Day 2 of the National Housing Summit


Thank you, Frank (Borchert). Good morning. Welcome to Day Two. Thank you again for coming. And I want to thank Keith Hennessey for agreeing to speak this morning.

Yesterday morning, I spoke of the challenges American families and communities are facing in the housing market. Even over the last twenty-four hours, markets around the world have experienced a jolt. We have heard from the Fed Chair that we need to remain sharp and vigilant. Even this morning, we see world financial markets coming together as the Federal Reserve Board has ordered a half percentage point cut in the interest rate.

We are living through an extraordinary period in our nation's economic history. This is a decisive moment. This is a moment for vision and commitment. The decisions we make today this juncture in time...will have long-term effects. This is a moment when the tide of events can be turned by our actions, turned because we have the will and wisdom to unite in partnership.

As we leave here today, our nation needs your leadership, creativity, and commitment. We now have more tools to help homeowners keep their homes...more tools to help communities struggling with a slow market and large numbers of vacancies.

Yesterday, we heard much about how to best use those tools. You responded during the panel discussions, breakout sessions, and in other conversations throughout the day. There was some very important feedback.

For example, we heard that cities and counties receiving large National Stabilization Program (NSP) grants should focus on capacity as a core component of their action plan and execution strategy.

We heard about a comprehensive approach being taken in Boston which combines prevention, intervention, and reclamation to help homeowners and the affected communities.

We heard about innovative partnerships already forming, like the National Community Stabilization Trust.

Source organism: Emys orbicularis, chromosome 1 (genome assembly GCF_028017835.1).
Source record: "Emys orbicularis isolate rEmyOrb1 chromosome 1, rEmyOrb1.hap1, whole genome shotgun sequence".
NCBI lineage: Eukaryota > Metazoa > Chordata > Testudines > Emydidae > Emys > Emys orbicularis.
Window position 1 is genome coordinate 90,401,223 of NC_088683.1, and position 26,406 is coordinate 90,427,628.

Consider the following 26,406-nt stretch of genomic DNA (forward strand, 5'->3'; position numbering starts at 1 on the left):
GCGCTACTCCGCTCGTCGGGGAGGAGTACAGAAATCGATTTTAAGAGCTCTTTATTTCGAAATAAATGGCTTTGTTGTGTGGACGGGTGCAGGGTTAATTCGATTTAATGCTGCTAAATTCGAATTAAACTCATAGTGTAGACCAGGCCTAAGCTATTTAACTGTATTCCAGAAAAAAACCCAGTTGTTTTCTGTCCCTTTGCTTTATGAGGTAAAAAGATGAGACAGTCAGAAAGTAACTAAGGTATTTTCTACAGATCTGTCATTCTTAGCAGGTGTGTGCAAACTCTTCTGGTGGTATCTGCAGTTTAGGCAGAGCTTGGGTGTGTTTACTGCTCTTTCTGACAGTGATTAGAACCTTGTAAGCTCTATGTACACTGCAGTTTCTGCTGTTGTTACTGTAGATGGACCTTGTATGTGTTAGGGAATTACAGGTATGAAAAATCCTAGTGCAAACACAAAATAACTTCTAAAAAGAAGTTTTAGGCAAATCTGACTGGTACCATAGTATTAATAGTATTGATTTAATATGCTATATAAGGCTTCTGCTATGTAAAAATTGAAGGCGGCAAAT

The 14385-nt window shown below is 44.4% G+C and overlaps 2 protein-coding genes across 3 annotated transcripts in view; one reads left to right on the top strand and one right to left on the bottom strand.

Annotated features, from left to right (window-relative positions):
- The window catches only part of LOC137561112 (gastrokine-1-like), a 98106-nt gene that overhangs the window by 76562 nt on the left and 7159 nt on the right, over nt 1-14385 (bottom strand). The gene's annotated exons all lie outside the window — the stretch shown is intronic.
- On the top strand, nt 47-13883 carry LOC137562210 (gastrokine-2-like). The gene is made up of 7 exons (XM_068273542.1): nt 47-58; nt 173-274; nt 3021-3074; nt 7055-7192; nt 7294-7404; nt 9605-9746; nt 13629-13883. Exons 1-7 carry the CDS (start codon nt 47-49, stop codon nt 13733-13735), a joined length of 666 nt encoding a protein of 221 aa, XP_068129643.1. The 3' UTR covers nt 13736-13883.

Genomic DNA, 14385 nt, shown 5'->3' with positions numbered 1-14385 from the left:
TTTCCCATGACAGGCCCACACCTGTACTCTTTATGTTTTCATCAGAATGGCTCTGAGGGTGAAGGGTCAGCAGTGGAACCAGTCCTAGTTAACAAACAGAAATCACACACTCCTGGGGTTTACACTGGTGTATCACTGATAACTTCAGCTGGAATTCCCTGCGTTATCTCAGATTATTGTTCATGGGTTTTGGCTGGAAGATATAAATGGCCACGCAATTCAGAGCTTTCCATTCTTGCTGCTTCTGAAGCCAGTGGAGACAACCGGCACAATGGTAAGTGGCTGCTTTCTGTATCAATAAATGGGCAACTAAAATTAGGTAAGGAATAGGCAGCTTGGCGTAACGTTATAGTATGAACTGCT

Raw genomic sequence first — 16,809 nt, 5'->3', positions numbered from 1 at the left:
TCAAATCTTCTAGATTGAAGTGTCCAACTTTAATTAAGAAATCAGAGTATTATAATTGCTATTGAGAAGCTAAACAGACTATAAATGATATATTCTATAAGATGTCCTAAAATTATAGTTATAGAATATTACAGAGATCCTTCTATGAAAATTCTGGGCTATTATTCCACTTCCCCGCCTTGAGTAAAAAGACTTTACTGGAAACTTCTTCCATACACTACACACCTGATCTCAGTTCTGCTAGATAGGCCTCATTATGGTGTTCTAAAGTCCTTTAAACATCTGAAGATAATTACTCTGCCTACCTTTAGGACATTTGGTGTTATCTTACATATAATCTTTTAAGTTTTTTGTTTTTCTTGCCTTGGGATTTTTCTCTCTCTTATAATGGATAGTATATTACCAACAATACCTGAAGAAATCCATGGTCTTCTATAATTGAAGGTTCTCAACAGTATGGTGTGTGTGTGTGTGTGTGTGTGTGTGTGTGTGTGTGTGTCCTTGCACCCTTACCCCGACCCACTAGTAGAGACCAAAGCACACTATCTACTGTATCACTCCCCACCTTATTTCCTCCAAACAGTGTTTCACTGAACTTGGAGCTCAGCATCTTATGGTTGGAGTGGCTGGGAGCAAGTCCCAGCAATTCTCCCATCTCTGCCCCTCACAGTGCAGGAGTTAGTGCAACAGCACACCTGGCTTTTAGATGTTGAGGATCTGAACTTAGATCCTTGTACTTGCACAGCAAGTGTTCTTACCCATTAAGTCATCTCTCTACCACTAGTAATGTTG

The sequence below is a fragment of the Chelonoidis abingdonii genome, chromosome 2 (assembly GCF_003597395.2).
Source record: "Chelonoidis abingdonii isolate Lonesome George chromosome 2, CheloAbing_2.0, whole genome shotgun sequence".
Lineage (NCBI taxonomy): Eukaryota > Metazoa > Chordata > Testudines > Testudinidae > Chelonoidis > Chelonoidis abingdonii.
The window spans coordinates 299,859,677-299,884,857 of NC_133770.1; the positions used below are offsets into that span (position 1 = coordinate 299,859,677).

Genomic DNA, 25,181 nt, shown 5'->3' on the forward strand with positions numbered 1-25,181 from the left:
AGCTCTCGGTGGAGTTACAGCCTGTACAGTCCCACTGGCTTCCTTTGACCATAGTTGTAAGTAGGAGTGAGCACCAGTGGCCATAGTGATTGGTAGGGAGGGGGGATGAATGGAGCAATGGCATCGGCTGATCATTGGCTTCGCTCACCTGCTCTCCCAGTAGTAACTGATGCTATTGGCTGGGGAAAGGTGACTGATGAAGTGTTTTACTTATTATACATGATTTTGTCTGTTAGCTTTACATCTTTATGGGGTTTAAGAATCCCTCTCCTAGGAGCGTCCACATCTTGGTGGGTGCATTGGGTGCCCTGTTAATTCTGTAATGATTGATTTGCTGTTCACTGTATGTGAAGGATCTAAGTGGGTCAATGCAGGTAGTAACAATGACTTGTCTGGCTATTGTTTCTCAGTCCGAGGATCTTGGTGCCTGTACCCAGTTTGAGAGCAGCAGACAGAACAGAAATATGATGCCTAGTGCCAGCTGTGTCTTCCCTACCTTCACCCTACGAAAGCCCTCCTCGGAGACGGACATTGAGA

We heard several servicing experts talk about the challenges they face in working across different localities.

We heard about state-wide approaches California has taken to date, encouraging local/regional partnerships when developing action plans for the Neighborhood Stabilization Program. This practice could be especially helpful to adjacent communities with smaller grants.

We discussed the importance of consumer education and financial literacy for preparing the next round of first-time home buyers, and collaborating with state and community programs in this arena.

And several people from state organizations said they wanted to work on state Memorandums of Understanding (MOU) similar to the one with Minnesota. This is very helpful because these arrangements can assist is to take a big step forward to reach people in need.

Yesterday afternoon, I spoke with some of you informally. I was very encouraged by your positive feedback. There was a tremendous energy in the group...the kind of energy that comes when ideas become vision, and vision breeds confidence. There is a dire need for cooperation and partnership. Many of you affirmed that view. In fact, there were many connections made yesterday that will lead to meaningful partnerships.

So, again, I want to note something about this audience. There are hundreds of policy-makers, administrators, community leaders, and other government officials here. This is an unprecedented gathering of leadership at all levels of government. We need the participation of every single one of you.

At such a time, with monumental challenges, our best response is to pool our knowledge, our experience, and our talents together, to create dynamic and lasting partnerships that best use the tools available to help Americans keep their homes.

The most valuable thing that can come out of difficulty is the resolution to work together, to make a positive difference in the future. I believe we saw such resolution yesterday. I am encouraged by the results.

This conference is but a beginning. We need to continue our work together into the future. At HUD, we have already agreed with our partner organizations to build a concrete platform for further cooperation. We will continue to convene with our partners following these sessions. We need there to be a clear path forward. There must be a sense of urgency. Let's keep the accelerator down. And let's all travel down the road together.

We also will be holding regional summits in other communities. I am pleased that we already have summits scheduled in Los Angeles on October 10th, Columbus on October 14th and Orlando on October 16th.

We have more time together today. We will hear more about the Hope for Homeowners Program. And Keith Hennessey from the White House will share his thoughts.

Today, we can strengthen our commitments to address these issues head-on. We can forge new alliances to address these issues with our collective strength. And we can remember that the good work we do together helps our neighbors and our communities.

Good luck and thank you for all you are doing.


Content Archived: February 6, 2012